and physiological dynamics of contiguous spinal structures which can cause neuronal disturbances."
The practice of chiropractic is based upon the principles contained in this definition. Its practice is also based upon the
judgment and skill developed through a comprehensive professional education which is provided in the accredited institutions that train
chiropractic students as primary health care providers. This education, as provided within the US chiropractic college system, is approved
by the commission on Accreditation of the Council on Chiropractic Education and by regional accrediting agencies. All of these accrediting
bodies are recognized by the United States Department of Education.
The International Chiropractors Association describes the chiropractic adjustment to include "the adjustment of the
spinal vertebrae, the sacrum, the ilia, the coccyx and other skeletal articulations", based on the use of "analytical and diagnostic x-rays
of the skeletal system and its adjacent tissues; those procedures necessary to interpret disorders of the neuromuscular skeletal system
and the use of physical, clinical and laboratory diagnostic procedures to ascertain the nature of the patient's problem and respond
accordingly." On the basis of a thorough study of the patient, the doctor of chiropractic accepts the case and/or refers it to another
health care provider for consultation or care. The physical realignment of bony structures and tissues to relieve nerve interference is a
complex process for which the doctor of chiropractic is expressly trained and uniquely qualified through thousands of hours of classroom
and clinical instruction. No other health profession devotes this degree of serious scientific study to the human spine and its relationship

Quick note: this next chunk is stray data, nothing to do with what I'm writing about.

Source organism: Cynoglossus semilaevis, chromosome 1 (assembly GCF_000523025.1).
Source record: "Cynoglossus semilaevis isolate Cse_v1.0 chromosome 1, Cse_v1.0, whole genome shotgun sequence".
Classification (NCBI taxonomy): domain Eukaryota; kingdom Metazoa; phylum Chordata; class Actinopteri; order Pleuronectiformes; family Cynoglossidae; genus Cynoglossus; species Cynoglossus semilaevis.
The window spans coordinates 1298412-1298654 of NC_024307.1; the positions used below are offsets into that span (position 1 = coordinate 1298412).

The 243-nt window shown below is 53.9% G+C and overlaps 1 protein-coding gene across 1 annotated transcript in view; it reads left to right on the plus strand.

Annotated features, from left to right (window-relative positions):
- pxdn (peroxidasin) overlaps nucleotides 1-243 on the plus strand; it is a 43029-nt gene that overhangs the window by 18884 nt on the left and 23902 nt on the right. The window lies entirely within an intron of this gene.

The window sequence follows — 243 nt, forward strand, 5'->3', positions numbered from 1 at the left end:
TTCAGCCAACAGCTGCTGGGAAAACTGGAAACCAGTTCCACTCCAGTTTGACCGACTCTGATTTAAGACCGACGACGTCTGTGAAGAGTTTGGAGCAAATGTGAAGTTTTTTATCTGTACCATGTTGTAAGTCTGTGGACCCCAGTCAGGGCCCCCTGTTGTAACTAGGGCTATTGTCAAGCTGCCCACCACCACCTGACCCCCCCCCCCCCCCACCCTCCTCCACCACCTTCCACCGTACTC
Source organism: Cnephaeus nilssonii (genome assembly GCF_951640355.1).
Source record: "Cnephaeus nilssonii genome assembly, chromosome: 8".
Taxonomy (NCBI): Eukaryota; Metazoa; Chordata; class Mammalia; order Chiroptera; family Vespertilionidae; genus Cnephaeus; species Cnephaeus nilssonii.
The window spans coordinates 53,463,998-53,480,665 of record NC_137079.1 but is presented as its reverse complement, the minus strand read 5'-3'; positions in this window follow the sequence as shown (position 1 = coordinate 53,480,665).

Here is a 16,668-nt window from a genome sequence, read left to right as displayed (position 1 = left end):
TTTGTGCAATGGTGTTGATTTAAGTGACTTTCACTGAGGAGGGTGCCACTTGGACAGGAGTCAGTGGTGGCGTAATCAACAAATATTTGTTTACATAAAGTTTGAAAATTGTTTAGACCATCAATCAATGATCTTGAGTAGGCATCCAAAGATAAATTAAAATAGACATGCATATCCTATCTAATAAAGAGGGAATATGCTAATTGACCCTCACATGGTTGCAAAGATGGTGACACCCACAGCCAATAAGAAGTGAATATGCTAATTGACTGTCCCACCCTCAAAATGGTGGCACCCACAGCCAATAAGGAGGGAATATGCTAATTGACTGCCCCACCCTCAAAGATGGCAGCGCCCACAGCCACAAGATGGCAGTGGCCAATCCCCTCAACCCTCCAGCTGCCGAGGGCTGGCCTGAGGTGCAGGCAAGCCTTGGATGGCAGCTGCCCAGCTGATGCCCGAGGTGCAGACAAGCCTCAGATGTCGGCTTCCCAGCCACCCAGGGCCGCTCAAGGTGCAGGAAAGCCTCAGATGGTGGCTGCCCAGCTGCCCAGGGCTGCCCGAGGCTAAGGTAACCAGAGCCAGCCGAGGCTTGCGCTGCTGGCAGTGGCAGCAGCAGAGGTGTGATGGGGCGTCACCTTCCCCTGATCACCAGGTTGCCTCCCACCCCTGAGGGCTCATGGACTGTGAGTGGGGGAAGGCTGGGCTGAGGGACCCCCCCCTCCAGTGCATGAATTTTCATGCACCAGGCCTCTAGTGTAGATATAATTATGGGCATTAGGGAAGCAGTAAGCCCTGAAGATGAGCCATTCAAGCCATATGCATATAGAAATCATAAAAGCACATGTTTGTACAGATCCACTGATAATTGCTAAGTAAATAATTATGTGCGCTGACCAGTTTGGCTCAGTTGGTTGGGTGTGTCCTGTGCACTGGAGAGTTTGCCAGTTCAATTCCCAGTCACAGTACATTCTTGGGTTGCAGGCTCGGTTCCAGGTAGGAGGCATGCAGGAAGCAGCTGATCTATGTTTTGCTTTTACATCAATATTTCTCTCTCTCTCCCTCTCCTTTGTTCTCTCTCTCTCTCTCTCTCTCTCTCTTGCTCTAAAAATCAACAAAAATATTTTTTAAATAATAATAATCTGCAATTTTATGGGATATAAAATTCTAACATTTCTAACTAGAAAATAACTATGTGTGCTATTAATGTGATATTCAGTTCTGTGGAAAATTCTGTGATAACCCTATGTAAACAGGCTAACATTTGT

to human health.
The process of chiropractic adjustment is a safe, efficient health care procedure performed nearly one million times
every working day in the United States. Negative "disinformation" about the safety of chiropractic has historically been employed by
competitors in the health care marketplace to frighten individual consumers as well as to influence public policy
Assertions about the safety of chiropractic care can be credibly dealt with in several compelling ways. First, there is a
singular lack of actuarial data that would justify the conclusion that chiropractic care is in any way harmful or dangerous. The greatest
repositories and investigators of this type of data in the world, the US insurance industry, routinely include chiropractic services as part of
most health insurance plans. They also offer to insure chiropractic practitioners against claims of malpractice, at rates that are substantially
lower than those of medical practitioners, despite the fact that, on average, chiropractors routinely see more individual patients on any given
day than medical doctors.
Chiropractic care is safer than other methods of health care. In 1989, the average annual cost of malpractice insurance
coverage for the US medical doctor was $15,500. The average annual cost for similar coverage for doctors of chiropractic in that same year
was less than a third of this figure.
On the question of chiropractic safety, some credit must be given to the judgment and the findings of the public authorities
in the US and around the world who have seen fit to license and pay for chiropractic services for decades. Perhaps the best summary
statement on this question was published in 1979 by the Government of New Zealand, which established a special commission to study
chiropractic. "The conspicuous lack of evidence that chiropractors cause harm or allow harm to occur through neglect of medical referral
can be taken to mean only one thing: That chiropractors have on the whole an impressive safety record."